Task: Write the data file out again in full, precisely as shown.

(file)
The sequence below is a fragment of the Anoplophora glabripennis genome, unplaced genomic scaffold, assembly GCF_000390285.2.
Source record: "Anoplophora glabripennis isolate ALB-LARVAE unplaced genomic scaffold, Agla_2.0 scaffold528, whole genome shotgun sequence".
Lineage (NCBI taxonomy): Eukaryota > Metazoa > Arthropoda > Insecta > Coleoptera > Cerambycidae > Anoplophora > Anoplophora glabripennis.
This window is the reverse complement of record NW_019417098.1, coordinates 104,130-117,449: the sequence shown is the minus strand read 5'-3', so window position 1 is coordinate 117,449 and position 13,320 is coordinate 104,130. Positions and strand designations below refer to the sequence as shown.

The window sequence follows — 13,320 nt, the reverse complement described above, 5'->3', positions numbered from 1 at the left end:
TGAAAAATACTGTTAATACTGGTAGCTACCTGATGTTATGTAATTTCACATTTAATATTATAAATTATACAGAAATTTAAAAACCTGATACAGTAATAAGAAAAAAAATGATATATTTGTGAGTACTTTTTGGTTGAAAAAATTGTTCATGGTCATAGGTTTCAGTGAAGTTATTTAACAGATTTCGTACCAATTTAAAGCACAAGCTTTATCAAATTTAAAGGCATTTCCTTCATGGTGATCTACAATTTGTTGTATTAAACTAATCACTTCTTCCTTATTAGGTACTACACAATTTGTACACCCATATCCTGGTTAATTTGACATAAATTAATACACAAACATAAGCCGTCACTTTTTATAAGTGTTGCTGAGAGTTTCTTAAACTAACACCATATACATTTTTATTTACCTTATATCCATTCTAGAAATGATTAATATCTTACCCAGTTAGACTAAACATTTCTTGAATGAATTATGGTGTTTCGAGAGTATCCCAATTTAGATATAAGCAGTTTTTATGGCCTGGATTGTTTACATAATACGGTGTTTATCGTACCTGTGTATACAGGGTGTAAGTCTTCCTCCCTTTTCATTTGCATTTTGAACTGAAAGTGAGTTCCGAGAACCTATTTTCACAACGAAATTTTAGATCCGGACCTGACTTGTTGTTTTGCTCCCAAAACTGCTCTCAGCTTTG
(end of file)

The sequence below is a fragment of the Anoplophora glabripennis genome, unplaced genomic scaffold, assembly GCF_000390285.2.
Source record: "Anoplophora glabripennis isolate ALB-LARVAE unplaced genomic scaffold, Agla_2.0 scaffold528, whole genome shotgun sequence".
Lineage (NCBI taxonomy): Eukaryota > Metazoa > Arthropoda > Insecta > Coleoptera > Cerambycidae > Anoplophora > Anoplophora glabripennis.
This window is the reverse complement of record NW_019417098.1, coordinates 104,130-117,449: the sequence shown is the minus strand read 5'-3', so window position 1 is coordinate 117,449 and position 13,320 is coordinate 104,130. Positions and strand designations below refer to the sequence as shown.

The window sequence follows — 13,320 nt, the reverse complement described above, 5'->3', positions numbered from 1 at the left end:
TGAAAAATACTGTTAATACTGGTAGCTACCTGATGTTATGTAATTTCACATTTAATATTATAAATTATACAGAAATTTAAAAACCTGATACAGTAATAAGAAAAAAAATGATATATTTGTGAGTACTTTTTGGTTGAAAAAATTGTTCATGGTCATAGGTTTCAGTGAAGTTATTTAACAGATTTCGTACCAATTTAAAGCACAAGCTTTATCAAATTTAAAGGCATTTCCTTCATGGTGATCTACAATTTGTTGTATTAAACTAATCACTTCTTCCTTATTAGGTACTACACAATTTGTACACCCATATCCTGGTTAATTTGACATAAATTAATACACAAACATAAGCCGTCACTTTTTATAAGTGTTGCTGAGAGTTTCTTAAACTAACACCATATACATTTTTATTTACCTTATATCCATTCTAGAAATGATTAATATCTTACCCAGTTAGACTAAACATTTCTTGAATGAATTATGGTGTTTCGAGAGTATCCCAATTTAGATATAAGCAGTTTTTATGGCCTGGATTGTTTACATAATACGGTGTTTATCGTACCTGTGTATACAGGGTGTAAGTCTTCCTCCCTTTTCATTTGCATTTTGAACTGAAAGTGAGTTCCGAGAACCTATTTTCACAACGAAATTTTAGATCCGGACCTGACTTGTTGTTTTGCTCCCAAAACTGCTCTCAGCTTTG